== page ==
Ive long argued that mobile phones represent a Gutenberg type shift in power relations, enabling people excluded from communication and debate to be part of the conversation. Owen Barder argues cheap communication reprepsents one of the four megatrends that will affect development, changing the relationship between citizens and states
Recent research by Australian researchers Robin Jeffrey and Assa Doron are exploring how India’s mobile phone boom has helped parties representing the bottom rung of the caste system do well at the ballot box.
“They say it is likely mobiles contributed to the electoral success of the Bahujan Samaj Party popular with India’s Dalits, previously the untouchables of the Hindu caste system.
The BSP won a resounding election victory in India’s biggest state, Uttar Pradesh, in 2007 that elevated Dalit hero Kumari Mayawati to the position of Chief Minister and entrenched her as a powerful player in national politics.
There is evidence that the effective use of mobiles by the BSP helped party activists to mobilise Dalit voters. The researchers suggest the mobile phone gave BSP organisers a new way to get round the power barriers that in the old days kept low-caste people down, under control of social superiors and confined to their villages.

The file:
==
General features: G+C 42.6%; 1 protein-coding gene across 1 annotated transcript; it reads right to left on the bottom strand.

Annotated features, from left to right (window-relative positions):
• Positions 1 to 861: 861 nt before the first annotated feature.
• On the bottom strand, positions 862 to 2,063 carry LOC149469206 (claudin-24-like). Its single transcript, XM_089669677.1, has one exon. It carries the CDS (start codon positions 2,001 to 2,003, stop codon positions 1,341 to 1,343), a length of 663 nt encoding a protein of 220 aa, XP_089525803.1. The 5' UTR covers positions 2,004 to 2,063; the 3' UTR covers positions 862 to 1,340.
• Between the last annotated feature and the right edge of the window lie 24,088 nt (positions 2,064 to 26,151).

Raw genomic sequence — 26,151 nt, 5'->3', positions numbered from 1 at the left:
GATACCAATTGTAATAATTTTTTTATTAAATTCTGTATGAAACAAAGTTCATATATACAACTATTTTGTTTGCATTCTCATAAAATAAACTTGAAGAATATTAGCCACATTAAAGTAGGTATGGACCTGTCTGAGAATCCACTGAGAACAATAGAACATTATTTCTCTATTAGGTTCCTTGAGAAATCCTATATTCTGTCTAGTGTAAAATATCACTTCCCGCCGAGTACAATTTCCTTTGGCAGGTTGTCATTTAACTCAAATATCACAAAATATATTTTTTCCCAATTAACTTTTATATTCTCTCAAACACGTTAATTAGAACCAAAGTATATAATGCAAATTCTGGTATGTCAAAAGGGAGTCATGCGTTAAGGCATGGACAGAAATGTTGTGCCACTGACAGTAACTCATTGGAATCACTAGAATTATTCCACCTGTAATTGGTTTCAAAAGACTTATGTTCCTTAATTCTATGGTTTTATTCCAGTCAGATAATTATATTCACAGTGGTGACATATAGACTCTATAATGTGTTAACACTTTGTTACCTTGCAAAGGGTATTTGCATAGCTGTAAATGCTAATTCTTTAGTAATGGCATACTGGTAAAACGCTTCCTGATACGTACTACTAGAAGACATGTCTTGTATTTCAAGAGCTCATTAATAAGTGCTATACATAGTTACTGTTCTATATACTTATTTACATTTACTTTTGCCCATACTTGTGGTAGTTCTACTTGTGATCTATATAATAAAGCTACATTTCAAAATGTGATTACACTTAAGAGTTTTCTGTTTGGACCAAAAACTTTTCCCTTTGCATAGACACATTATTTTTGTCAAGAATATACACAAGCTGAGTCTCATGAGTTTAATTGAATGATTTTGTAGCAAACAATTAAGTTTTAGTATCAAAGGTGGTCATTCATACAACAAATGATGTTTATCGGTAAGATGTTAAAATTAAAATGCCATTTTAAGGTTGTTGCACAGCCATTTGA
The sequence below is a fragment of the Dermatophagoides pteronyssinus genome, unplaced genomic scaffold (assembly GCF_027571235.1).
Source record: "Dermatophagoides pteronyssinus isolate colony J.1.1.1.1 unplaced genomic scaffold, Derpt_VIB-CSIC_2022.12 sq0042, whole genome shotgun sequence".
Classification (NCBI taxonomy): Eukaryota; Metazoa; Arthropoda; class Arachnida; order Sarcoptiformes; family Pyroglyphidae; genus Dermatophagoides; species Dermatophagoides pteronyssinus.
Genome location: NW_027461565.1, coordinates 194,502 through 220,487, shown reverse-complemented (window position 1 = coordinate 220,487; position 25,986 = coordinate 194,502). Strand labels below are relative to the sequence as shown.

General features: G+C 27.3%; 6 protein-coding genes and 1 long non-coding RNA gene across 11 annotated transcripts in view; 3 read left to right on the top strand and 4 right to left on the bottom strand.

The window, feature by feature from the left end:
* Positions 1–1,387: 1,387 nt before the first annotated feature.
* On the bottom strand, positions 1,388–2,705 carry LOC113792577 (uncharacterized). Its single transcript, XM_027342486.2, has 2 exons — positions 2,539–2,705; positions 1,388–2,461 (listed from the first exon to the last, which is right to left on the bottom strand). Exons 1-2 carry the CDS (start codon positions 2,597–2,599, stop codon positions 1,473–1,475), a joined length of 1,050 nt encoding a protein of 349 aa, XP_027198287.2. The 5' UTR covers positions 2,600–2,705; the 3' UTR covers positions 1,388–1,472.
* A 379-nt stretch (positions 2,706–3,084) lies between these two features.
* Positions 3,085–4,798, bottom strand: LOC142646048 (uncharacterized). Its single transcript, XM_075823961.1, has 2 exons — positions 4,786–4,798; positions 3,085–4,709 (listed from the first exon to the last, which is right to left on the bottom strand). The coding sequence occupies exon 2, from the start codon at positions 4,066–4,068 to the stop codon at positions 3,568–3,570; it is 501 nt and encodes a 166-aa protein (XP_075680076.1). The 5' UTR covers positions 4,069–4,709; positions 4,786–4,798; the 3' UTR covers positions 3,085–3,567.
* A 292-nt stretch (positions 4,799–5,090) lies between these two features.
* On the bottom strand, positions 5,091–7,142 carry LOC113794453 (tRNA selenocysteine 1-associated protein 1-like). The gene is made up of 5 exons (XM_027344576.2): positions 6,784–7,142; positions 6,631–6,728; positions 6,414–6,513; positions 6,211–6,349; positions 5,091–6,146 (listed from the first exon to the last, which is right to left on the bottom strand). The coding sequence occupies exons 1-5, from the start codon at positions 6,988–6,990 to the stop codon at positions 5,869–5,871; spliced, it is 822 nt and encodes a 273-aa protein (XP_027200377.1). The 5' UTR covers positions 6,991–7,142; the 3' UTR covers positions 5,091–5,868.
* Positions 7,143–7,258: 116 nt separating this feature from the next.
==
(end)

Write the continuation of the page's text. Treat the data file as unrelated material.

They describe the mobile as the ”most disruptive device to come to India in modern times” and argue consumer and communication capitalism is posing new challenges for established structures of authority and power.”
But few development practitioners and even fewer donors recognize this, and take a strategic view of the implications. DFID has closed its Information and Communication for Development unit, focussing instead on its press relations team.
Its time for development practitioners to remember that development is about politics, and that politics is essentially a communicative act. And cellphones allow increasing numbers of people to be part of the political process.